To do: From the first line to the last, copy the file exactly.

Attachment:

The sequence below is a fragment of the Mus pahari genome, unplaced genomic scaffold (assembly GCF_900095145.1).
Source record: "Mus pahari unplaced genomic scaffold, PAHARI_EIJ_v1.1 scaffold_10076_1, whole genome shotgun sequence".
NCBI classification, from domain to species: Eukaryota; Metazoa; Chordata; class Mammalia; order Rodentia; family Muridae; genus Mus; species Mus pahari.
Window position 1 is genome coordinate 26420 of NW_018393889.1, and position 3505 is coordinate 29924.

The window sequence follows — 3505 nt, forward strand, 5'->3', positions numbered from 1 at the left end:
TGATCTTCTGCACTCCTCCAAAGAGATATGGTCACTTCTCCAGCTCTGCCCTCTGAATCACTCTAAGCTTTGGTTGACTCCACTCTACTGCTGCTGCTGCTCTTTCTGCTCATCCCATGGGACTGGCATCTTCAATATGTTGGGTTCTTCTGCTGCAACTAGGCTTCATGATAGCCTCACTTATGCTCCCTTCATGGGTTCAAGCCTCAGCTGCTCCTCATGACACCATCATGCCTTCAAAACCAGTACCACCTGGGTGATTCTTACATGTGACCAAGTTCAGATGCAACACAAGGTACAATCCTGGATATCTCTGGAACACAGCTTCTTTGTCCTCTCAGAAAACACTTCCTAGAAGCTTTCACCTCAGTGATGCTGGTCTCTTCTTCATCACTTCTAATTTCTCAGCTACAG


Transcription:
The sequence below is a fragment of the Mus pahari genome, unplaced genomic scaffold (assembly GCF_900095145.1).
Source record: "Mus pahari unplaced genomic scaffold, PAHARI_EIJ_v1.1 scaffold_10076_1, whole genome shotgun sequence".
NCBI classification, from domain to species: Eukaryota; Metazoa; Chordata; class Mammalia; order Rodentia; family Muridae; genus Mus; species Mus pahari.
Window position 1 is genome coordinate 26420 of NW_018393889.1, and position 3505 is coordinate 29924.

The window sequence follows — 3505 nt, forward strand, 5'->3', positions numbered from 1 at the left end:
TGATCTTCTGCACTCCTCCAAAGAGATATGGTCACTTCTCCAGCTCTGCCCTCTGAATCACTCTAAGCTTTGGTTGACTCCACTCTACTGCTGCTGCTGCTCTTTCTGCTCATCCCATGGGACTGGCATCTTCAATATGTTGGGTTCTTCTGCTGCAACTAGGCTTCATGATAGCCTCACTTATGCTCCCTTCATGGGTTCAAGCCTCAGCTGCTCCTCATGACACCATCATGCCTTCAAAACCAGTACCACCTGGGTGATTCTTACATGTGACCAAGTTCAGATGCAACACAAGGTACAATCCTGGATATCTCTGGAACACAGCTTCTTTGTCCTCTCAGAAAACACTTCCTAGAAGCTTTCACCTCAGTGATGCTGGTCTCTTCTTCATCACTTCTAATTTCTCAGCTACAG